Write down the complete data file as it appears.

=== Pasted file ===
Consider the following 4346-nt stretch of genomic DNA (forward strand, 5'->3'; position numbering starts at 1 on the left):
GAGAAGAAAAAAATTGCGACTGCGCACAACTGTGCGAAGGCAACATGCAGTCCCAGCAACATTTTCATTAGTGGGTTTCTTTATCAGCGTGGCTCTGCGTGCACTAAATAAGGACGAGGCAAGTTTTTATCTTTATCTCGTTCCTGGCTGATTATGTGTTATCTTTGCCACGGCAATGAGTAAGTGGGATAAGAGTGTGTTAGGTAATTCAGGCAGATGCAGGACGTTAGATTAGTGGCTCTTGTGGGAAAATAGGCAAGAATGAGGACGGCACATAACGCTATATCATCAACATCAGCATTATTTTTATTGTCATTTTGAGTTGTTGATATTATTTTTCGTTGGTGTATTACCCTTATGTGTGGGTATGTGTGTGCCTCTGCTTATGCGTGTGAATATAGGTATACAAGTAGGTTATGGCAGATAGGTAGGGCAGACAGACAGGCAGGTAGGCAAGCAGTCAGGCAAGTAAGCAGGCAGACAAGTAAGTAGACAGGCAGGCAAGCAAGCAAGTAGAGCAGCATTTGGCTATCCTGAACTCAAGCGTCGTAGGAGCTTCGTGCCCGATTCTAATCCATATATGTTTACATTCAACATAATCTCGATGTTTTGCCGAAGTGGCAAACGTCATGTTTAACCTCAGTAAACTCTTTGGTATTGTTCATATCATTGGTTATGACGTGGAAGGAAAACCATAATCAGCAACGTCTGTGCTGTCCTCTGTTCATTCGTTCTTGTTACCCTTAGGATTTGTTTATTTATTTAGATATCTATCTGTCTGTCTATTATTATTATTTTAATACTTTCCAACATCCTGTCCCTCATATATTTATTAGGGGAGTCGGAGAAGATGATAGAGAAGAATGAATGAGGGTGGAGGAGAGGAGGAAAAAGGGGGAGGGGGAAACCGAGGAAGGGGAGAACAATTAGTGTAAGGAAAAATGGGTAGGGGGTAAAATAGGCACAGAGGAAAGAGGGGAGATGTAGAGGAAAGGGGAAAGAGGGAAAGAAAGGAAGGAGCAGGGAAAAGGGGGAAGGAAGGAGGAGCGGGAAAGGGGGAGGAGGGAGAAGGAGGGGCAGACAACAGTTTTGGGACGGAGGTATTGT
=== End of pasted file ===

Consider the following 4346-nt stretch of genomic DNA (forward strand, 5'->3'; position numbering starts at 1 on the left):
GAGAAGAAAAAAATTGCGACTGCGCACAACTGTGCGAAGGCAACATGCAGTCCCAGCAACATTTTCATTAGTGGGTTTCTTTATCAGCGTGGCTCTGCGTGCACTAAATAAGGACGAGGCAAGTTTTTATCTTTATCTCGTTCCTGGCTGATTATGTGTTATCTTTGCCACGGCAATGAGTAAGTGGGATAAGAGTGTGTTAGGTAATTCAGGCAGATGCAGGACGTTAGATTAGTGGCTCTTGTGGGAAAATAGGCAAGAATGAGGACGGCACATAACGCTATATCATCAACATCAGCATTATTTTTATTGTCATTTTGAGTTGTTGATATTATTTTTCGTTGGTGTATTACCCTTATGTGTGGGTATGTGTGTGCCTCTGCTTATGCGTGTGAATATAGGTATACAAGTAGGTTATGGCAGATAGGTAGGGCAGACAGACAGGCAGGTAGGCAAGCAGTCAGGCAAGTAAGCAGGCAGACAAGTAAGTAGACAGGCAGGCAAGCAAGCAAGTAGAGCAGCATTTGGCTATCCTGAACTCAAGCGTCGTAGGAGCTTCGTGCCCGATTCTAATCCATATATGTTTACATTCAACATAATCTCGATGTTTTGCCGAAGTGGCAAACGTCATGTTTAACCTCAGTAAACTCTTTGGTATTGTTCATATCATTGGTTATGACGTGGAAGGAAAACCATAATCAGCAACGTCTGTGCTGTCCTCTGTTCATTCGTTCTTGTTACCCTTAGGATTTGTTTATTTATTTAGATATCTATCTGTCTGTCTATTATTATTATTTTAATACTTTCCAACATCCTGTCCCTCATATATTTATTAGGGGAGTCGGAGAAGATGATAGAGAAGAATGAATGAGGGTGGAGGAGAGGAGGAAAAAGGGGGAGGGGGAAACCGAGGAAGGGGAGAACAATTAGTGTAAGGAAAAATGGGTAGGGGGTAAAATAGGCACAGAGGAAAGAGGGGAGATGTAGAGGAAAGGGGAAAGAGGGAAAGAAAGGAAGGAGCAGGGAAAAGGGGGAAGGAAGGAGGAGCGGGAAAGGGGGAGGAGGGAGAAGGAGGGGCAGACAACAGTTTTGGGACGGAGGTATTGT